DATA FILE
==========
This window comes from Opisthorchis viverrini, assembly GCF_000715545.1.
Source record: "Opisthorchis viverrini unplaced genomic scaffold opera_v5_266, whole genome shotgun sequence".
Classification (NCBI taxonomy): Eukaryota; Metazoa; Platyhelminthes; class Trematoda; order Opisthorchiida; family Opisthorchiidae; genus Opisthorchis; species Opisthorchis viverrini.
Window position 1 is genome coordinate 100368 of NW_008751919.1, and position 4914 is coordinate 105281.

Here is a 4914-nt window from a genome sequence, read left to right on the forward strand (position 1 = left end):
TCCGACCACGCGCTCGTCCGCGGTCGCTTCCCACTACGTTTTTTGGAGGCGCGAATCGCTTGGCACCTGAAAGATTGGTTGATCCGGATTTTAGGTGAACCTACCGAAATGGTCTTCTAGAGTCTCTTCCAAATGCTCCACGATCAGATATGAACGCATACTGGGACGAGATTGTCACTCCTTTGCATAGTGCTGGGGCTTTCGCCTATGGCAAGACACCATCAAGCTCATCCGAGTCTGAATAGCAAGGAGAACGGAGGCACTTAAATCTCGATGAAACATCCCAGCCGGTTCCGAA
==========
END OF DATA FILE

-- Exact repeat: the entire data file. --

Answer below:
This window comes from Opisthorchis viverrini, assembly GCF_000715545.1.
Source record: "Opisthorchis viverrini unplaced genomic scaffold opera_v5_266, whole genome shotgun sequence".
Classification (NCBI taxonomy): Eukaryota; Metazoa; Platyhelminthes; class Trematoda; order Opisthorchiida; family Opisthorchiidae; genus Opisthorchis; species Opisthorchis viverrini.
Window position 1 is genome coordinate 100368 of NW_008751919.1, and position 4914 is coordinate 105281.

Here is a 4914-nt window from a genome sequence, read left to right on the forward strand (position 1 = left end):
TCCGACCACGCGCTCGTCCGCGGTCGCTTCCCACTACGTTTTTTGGAGGCGCGAATCGCTTGGCACCTGAAAGATTGGTTGATCCGGATTTTAGGTGAACCTACCGAAATGGTCTTCTAGAGTCTCTTCCAAATGCTCCACGATCAGATATGAACGCATACTGGGACGAGATTGTCACTCCTTTGCATAGTGCTGGGGCTTTCGCCTATGGCAAGACACCATCAAGCTCATCCGAGTCTGAATAGCAAGGAGAACGGAGGCACTTAAATCTCGATGAAACATCCCAGCCGGTTCCGAA